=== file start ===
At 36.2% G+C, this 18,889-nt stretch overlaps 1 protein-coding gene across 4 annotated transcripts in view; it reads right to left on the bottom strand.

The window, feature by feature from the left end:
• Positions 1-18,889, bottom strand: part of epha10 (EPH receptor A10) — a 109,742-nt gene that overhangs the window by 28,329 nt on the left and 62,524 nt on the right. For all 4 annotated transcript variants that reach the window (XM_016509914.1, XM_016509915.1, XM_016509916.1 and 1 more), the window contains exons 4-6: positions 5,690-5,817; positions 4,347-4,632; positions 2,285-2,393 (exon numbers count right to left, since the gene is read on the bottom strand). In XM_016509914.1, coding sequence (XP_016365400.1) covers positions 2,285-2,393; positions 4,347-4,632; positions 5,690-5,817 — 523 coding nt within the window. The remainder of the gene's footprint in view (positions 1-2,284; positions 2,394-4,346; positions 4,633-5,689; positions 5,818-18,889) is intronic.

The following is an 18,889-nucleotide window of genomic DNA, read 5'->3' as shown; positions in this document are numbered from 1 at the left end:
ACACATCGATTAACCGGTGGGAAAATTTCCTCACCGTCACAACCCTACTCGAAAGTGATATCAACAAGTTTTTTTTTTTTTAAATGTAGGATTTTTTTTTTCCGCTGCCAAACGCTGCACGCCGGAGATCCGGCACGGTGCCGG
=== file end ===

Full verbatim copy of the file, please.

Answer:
At 36.2% G+C, this 18,889-nt stretch overlaps 1 protein-coding gene across 4 annotated transcripts in view; it reads right to left on the bottom strand.

The window, feature by feature from the left end:
• Positions 1-18,889, bottom strand: part of epha10 (EPH receptor A10) — a 109,742-nt gene that overhangs the window by 28,329 nt on the left and 62,524 nt on the right. For all 4 annotated transcript variants that reach the window (XM_016509914.1, XM_016509915.1, XM_016509916.1 and 1 more), the window contains exons 4-6: positions 5,690-5,817; positions 4,347-4,632; positions 2,285-2,393 (exon numbers count right to left, since the gene is read on the bottom strand). In XM_016509914.1, coding sequence (XP_016365400.1) covers positions 2,285-2,393; positions 4,347-4,632; positions 5,690-5,817 — 523 coding nt within the window. The remainder of the gene's footprint in view (positions 1-2,284; positions 2,394-4,346; positions 4,633-5,689; positions 5,818-18,889) is intronic.

The following is an 18,889-nucleotide window of genomic DNA, read 5'->3' as shown; positions in this document are numbered from 1 at the left end:
ACACATCGATTAACCGGTGGGAAAATTTCCTCACCGTCACAACCCTACTCGAAAGTGATATCAACAAGTTTTTTTTTTTTTAAATGTAGGATTTTTTTTTTCCGCTGCCAAACGCTGCACGCCGGAGATCCGGCACGGTGCCGG